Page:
Effects of overloading your 4x4

01/11/2019

Bent chassis, overloaded, gvm, gcm, gross vehicle mass, gross combination mass, gvm upgrade, cab chassis, ball weight, towing capacity, tare mass, tow ball weight, ball weight scale, combination mass, tow ball

Coming up on Summer, it’s the great Australian dream to pack friends, family, the dog, and all the camping gear in the car, strap a trailer, caravan or boat onto the back and head off. Not a whole lot of us take the time to think just how much weight we’re loading our vehicles up with, and it’s a bigger safety issue than you think.

Toyota heading down rocky beachside trail

How easy is it to overload my 4x4?

For example let’s take the 2019 Ford Ranger, the latest in a line of best-selling vehicles across Australia and a favoured vehicle for the weekend warriors. These specifications are taken straight from the Ford Australia webpage.

The 4x4 XL Double Cab Chassis 3.2 Diesel, with an automatic gearbox, has a kerb weight (tare mass) of 2012kg with a full tank of diesel with a maximum GVM (gross vehicle mass) of 3200kg. The stock ute has a payload of 1188kg. Now throw into the mix:

  • Family of 4 - 240kg
  • Steel bullbar - 40kg
  • Steel undertray/gearbox bash plate - 20kg
  • Dual battery setup, catch can, snorkel, other mods such as driving lights, etc - 30kg
  • Side steps - 30kg
  • ‘Service body’ style lockable canopy - 100-200kg
  • 80 litres of drinking water in container - 80kg
  • Full length aluminium roof rack - 20kg
  • Clothes for 7 days - 30kg
  • Tent, camp chairs, cooking stove - 60kg
  • Gas bottles - 9kg ea.
  • Two full size spare tyres mounted on alloy rims - 35kg ea.
  • Miscellaneous (small compressor, maxtrax, tools, first aid kit, jack, so on - 60kg)

All of a sudden, with just a few mods and the family loaded up, we’re at nearly 900 kg payload and you’re very close to the maximum weight limit. And that’s before you even consider the tow ball weight of a trailer or caravan attached (which also counts against your payload rating). It’s important to note that your insurance provider may reject a potential claim if they find your vehicle was overloaded.

Low angle shot showing caravan dolly wheel and trailer hitch

Another way of looking at this is if the Ranger has a GCM of 6000kg (gross combination mass), minus its max towing capacity of 3500kg, minus the relatively dry vehicle weight of 2012kg, this gives a payload capacity of 488kg if towing a 3500kg caravan. Out of that 488 kilos you still have to take off any accessories your cab chassis has had fitted after leaving the factory and your caravan tongue weight (which can be up to 10% of the trailer weight, so 350 kg in this case).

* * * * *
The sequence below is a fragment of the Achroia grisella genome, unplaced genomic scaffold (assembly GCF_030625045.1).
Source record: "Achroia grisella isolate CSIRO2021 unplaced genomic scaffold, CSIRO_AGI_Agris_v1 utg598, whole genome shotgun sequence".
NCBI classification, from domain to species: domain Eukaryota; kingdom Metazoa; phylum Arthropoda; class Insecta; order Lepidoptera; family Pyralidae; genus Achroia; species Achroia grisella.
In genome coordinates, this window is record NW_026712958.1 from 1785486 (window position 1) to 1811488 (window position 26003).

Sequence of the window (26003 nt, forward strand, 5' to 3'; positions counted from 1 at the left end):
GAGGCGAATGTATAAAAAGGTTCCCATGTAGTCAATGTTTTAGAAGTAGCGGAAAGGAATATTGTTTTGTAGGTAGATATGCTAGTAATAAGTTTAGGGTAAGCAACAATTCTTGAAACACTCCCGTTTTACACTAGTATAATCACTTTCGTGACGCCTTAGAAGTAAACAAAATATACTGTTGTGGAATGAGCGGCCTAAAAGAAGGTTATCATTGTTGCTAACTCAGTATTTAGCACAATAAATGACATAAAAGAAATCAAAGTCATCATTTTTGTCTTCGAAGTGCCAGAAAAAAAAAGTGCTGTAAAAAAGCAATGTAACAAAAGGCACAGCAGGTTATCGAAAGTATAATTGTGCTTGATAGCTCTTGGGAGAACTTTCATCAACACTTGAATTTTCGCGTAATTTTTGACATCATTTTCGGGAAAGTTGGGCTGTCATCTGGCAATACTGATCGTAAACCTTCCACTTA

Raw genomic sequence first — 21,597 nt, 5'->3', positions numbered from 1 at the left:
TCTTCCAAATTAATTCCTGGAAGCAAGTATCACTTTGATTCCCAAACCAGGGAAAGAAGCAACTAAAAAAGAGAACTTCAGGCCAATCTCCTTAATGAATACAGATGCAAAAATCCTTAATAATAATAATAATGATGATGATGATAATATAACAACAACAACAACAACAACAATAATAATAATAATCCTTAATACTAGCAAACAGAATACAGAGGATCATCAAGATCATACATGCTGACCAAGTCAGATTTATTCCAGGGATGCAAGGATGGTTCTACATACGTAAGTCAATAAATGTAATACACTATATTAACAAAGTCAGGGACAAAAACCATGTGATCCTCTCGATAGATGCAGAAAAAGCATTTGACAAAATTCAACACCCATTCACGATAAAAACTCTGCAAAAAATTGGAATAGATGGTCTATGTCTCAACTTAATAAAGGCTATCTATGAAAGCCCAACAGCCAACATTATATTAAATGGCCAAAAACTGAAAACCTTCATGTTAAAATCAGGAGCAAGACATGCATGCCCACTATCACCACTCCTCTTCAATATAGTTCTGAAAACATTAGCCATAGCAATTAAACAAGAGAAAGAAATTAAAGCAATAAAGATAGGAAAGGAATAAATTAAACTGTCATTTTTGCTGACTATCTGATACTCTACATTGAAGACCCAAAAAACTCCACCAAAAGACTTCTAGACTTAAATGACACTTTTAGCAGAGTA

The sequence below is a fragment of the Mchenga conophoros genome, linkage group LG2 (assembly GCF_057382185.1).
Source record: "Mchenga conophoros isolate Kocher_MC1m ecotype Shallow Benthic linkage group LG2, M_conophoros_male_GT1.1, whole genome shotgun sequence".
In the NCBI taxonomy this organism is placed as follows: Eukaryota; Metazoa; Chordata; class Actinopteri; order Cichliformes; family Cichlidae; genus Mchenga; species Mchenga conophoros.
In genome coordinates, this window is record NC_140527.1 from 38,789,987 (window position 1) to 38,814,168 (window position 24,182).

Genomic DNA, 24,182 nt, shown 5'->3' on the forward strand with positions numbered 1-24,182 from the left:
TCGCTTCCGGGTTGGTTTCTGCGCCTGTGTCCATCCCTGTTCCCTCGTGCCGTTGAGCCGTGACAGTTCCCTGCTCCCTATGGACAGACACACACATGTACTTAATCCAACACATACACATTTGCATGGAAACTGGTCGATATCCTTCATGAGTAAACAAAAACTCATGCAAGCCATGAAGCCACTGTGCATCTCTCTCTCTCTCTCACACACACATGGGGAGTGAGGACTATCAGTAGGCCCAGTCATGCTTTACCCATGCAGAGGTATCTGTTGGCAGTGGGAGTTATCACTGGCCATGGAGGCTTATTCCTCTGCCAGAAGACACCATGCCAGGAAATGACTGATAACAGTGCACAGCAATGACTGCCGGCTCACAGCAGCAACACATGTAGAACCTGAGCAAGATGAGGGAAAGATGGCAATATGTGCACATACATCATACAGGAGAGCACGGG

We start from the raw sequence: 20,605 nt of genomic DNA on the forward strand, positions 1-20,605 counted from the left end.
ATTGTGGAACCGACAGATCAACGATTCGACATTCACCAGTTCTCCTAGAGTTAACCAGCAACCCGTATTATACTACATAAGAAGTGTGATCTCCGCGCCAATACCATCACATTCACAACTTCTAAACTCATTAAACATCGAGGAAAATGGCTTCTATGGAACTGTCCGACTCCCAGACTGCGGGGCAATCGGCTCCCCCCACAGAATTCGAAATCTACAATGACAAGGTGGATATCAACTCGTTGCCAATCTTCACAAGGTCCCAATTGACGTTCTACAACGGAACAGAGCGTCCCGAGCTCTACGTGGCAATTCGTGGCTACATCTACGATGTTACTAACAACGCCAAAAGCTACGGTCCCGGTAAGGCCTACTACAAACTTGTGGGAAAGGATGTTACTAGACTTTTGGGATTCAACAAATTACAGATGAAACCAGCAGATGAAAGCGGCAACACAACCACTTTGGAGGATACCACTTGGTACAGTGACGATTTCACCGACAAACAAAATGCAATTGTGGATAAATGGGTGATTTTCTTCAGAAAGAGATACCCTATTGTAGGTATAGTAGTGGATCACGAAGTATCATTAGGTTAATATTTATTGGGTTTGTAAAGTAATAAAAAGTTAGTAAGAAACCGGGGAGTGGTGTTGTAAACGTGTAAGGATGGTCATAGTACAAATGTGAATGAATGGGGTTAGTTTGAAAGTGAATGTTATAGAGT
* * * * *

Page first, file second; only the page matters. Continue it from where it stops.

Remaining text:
In practice, this rarely happens but it shows how quickly you can overload even a stout modern 4x4. The Ranger in our example has one of the higher load capacities (The 2019 Toyota Landcruiser 200 is only rated for a load of 610kg, but has a higher GCM of 6850kg).

What effects does overloading a vehicle have?

When a vehicle is overloaded, a lot of components are affected. Wheel bearings will wear quicker, as will shock absorbers. Whether your vehicle has live axle or independent suspension, extended periods of overloading can cause the suspension to permanently sag, resulting in poor handling, damaged or torn suspension bushings as well as irregular tyre wear.

Another common issue with overloading 4x4s that see a lot of action off-road is the dreaded cracked chassis. Often occurring on vehicles with lots of weight towards the back of the vehicle (toolbox canopies, twin spare tyre holders) or trailers with excessive tow ball weight. Everyone has seen the viral photos of utes with cracked and bent chassis circulating around the net, which can be what the outcome here is.

Tyres are designed with a particular maximum load in mind. Referred to as the ‘load index’ this measurement is what the tyre has been engineered to work as expected under. You can see the rating on the sidewall of your tyre as a two or three digit number which can be decoded with a table online.

While talking about tyres it is important to get your vehicle aligned while it has the amount of weight in it that you expect to be driving with for the majority of your travel. This applies to independent suspension vehicles mainly but it is important your vehicle is aligned at the ride height it will be most of the time.

When travelling at GVM or close to, items like brakes will have to work a lot harder to slow your vehicle down. Overheating brakes are a cause of a large number of 4x4 and heavy vehicles incidents.

Toyota Landcruiser towing caravan along dirt road, backlit by the sun

What can I do about it?

The first thing to do when you’re worried about your weight is to get your vehicle loaded up as you normally would and take it to a publicly accessible weigh bridge. You should ideally weigh the whole combination, as well as the vehicle and trailer separately. If this option is not available to you, most automotive stores can source ball weight scale to double check what your ball weight is.

Whether you’re a tradie looking to load up with every tool for a big job or looking to take your family away on a big trip this summer get in touch with the expert team here at Tyre Zone Capalaba. We have experienced technicians available to discuss your vehicle, your expectations, suspension upgrades for both GVM upgrading and lift kits. We also do servicing, wheel and tyre packages as well as Super Start Batteries.

Come see us at 80 Redland Bay Rd, Capalaba QLD, or phone on (07) 3245 6125

Email is available too, get in touch with us at sales@tyrezonecapalaba.com.au



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